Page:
Worst scenario for Van Hool: 1,116 jobs will disappear (update)

In stormy weather since the Covid-19 pandemic and the following crisis, Belgian bus and coach builder Van Hool production workers face the ultimate doom scenario. On Monday’s ultimate works council, the unions got the grim message that 1,116 of currently 2,494 jobs at the company’s main factory in Koningshooikt (Lier) will disappear by 2028, 834 this year.

From these 834 jobs, 659 will be compulsory redundancy, 115 older employees eligible for early retirement (SWT), and 20 will be ‘voluntary’ dismissals. Each following year, 27 more employees will have to leave, 228 in the last year. As leaked before, the whole bus production will move to Skopje, Northern Macedonia.

Not out of danger

But even then, Van Hool isn’t out of the danger zone of going belly-up, as new financing is needed urgently. At least €45 million will be required, and an extra 15 million will be needed for the severance pay. If there is no agreement with the ‘stakeholders,’ in case the banks and the family owning the company, bankruptcy will follow on March 31st.

The Flemish government said earlier that it is willing to temporarily step into Van Hool’s capital to save the bus builder, but only if a private investor who can get the company back on the rails is found to invest, too.

‘Meaningful employer’

Co-CEO Marc Zwaaneveld said in a press release: “We understand the impact this plan has on employees and their families, and it is difficult for us to take this step. However, given the urgent situation in which the company finds itself, it is essential to take these measures to secure a sustainable future for Van Hool. With this Van Hool Recovery Plan, we will remain a meaningful employer in Flanders.”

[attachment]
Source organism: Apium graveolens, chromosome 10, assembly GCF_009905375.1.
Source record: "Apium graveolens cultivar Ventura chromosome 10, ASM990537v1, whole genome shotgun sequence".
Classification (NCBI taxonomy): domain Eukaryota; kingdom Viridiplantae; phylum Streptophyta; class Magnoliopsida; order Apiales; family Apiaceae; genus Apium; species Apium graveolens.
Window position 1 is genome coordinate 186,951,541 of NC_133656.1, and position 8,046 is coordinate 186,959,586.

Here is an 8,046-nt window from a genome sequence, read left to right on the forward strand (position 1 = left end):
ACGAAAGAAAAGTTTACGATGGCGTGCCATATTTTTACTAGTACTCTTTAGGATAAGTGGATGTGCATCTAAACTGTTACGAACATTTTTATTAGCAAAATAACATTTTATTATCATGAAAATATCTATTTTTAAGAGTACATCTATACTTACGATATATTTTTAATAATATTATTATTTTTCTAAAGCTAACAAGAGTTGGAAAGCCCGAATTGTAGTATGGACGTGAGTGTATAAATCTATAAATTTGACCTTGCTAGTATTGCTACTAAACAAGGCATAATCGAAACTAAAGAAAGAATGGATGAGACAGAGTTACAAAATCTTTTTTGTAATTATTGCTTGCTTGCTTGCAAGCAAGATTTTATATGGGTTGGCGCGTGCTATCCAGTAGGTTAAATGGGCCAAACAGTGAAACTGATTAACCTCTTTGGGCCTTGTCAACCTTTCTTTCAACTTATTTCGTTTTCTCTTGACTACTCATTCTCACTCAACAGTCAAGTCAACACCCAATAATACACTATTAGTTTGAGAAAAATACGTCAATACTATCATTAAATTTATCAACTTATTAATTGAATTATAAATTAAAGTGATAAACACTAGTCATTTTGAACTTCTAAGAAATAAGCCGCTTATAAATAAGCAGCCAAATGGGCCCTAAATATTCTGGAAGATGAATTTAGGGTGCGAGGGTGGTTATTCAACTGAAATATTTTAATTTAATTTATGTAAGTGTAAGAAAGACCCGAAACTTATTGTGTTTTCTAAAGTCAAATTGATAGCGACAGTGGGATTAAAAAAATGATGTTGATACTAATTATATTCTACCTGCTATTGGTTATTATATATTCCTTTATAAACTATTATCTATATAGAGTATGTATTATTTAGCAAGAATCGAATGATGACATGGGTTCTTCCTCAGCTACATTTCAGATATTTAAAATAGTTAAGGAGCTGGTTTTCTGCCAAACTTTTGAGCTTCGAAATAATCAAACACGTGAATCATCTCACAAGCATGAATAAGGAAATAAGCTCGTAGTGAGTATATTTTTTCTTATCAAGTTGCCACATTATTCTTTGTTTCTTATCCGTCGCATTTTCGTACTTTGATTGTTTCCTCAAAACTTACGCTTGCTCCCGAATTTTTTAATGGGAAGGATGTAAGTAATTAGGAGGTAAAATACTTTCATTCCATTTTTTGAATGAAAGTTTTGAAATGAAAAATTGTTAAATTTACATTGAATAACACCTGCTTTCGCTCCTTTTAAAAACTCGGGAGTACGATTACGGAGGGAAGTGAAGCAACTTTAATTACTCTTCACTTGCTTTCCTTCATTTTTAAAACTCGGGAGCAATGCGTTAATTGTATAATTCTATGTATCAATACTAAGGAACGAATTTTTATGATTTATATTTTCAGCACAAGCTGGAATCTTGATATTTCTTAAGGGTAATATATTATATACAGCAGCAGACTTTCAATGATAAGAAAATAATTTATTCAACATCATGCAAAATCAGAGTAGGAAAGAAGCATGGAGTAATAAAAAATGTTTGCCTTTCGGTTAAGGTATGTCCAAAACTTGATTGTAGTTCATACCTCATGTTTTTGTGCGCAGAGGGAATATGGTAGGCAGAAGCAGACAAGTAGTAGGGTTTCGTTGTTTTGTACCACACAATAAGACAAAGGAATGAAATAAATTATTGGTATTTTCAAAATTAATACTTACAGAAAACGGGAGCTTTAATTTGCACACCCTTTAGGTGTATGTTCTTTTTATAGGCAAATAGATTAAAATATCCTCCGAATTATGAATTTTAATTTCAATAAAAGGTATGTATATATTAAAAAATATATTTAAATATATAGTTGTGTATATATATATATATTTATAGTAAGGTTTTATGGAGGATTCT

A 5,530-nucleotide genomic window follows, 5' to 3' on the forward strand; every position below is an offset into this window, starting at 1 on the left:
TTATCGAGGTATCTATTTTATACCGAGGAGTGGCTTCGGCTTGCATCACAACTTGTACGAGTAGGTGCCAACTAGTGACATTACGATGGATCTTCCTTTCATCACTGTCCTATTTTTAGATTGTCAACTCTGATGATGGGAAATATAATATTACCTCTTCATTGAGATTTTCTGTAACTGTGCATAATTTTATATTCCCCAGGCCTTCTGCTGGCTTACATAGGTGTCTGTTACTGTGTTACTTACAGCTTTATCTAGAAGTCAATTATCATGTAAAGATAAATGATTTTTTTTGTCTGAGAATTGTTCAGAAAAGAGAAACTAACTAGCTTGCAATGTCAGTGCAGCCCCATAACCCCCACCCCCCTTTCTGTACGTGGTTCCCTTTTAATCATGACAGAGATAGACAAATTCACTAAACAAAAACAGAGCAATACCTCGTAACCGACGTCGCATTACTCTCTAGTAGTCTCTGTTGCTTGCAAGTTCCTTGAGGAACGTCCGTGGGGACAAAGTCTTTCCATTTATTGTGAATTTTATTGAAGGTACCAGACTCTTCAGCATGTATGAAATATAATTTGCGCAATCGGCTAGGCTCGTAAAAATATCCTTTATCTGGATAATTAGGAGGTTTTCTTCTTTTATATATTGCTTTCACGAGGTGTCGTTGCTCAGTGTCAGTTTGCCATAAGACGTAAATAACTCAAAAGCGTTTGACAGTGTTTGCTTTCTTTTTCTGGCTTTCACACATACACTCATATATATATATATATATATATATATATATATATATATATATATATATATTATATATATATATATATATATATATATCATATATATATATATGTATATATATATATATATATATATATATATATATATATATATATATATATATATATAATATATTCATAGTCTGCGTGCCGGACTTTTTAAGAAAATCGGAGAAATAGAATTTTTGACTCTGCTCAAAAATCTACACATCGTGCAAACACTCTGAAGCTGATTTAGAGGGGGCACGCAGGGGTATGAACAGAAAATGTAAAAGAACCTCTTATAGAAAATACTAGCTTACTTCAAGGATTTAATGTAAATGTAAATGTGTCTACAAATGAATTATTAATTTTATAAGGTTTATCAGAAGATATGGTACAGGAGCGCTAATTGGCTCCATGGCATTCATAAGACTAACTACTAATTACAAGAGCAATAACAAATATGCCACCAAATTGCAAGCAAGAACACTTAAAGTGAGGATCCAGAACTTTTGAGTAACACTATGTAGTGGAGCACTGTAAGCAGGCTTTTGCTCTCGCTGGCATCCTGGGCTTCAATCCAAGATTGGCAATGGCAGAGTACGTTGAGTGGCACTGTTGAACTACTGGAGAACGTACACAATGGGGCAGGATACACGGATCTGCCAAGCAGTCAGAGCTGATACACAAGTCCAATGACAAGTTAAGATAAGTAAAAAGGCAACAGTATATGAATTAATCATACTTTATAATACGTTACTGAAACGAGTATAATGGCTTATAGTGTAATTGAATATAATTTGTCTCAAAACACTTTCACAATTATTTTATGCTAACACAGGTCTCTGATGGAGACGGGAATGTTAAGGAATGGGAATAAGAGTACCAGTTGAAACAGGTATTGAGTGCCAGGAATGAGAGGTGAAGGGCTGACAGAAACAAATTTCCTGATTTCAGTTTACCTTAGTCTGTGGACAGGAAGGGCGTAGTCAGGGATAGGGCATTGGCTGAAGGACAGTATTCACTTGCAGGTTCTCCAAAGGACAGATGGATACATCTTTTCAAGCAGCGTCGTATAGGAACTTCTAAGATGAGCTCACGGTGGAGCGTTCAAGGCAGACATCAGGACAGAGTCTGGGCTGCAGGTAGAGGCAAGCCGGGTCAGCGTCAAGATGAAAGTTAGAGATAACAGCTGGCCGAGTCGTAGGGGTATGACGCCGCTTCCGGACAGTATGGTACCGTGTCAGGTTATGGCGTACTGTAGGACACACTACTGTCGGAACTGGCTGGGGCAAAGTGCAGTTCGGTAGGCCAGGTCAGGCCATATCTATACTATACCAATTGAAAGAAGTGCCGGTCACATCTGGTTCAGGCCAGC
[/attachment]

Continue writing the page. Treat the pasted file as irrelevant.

Last week, business newspaper De Tijd leaked the news ahead of the council, where crisis manager Mark Zwaaneveld presented his restructuring plans. The unions counted on a doom scenario of at least 600 jobs feared to be lost, but the sour reality is that it will be double that, as no partner has been found to help Van Hool out of the swamp. And the company still threatens to get a ducking..

Waiting for Flemish government

The inner cabinet of the Flemish government, which stipulated an external co-investor as a condition to step into the capital to save the ailing firm, was deliberating behind closed doors on Friday. It was decided that an external audit bureau would be engaged to analyze the restructuring plan Zwaaneveld will unfold on Monday and decide whether further governmental support is needed.

It’s now clear the sources quoted by De Tijd were right, as the whole bus and coach production will move to Van Hool’s plant in Macedonia. In 2013, the company moved part of its production to Macedonia to avoid Belgium’s high wage cost. Since then, the Belgian branch has had to focus on ‘difficult’, highly technological buses with high added value.

The less weakened department for industrial vehicles will remain in Koningshooikt, as would the R&D department. Zwaaneveld now confirms the latter. Van Hool builds some 4,000 units a year in various truck trailers (semi-trailers, box trucks, low loaders, truck bodies, road tankers, gas tankers, tank containers, gas tank containers, bulk containers, and more).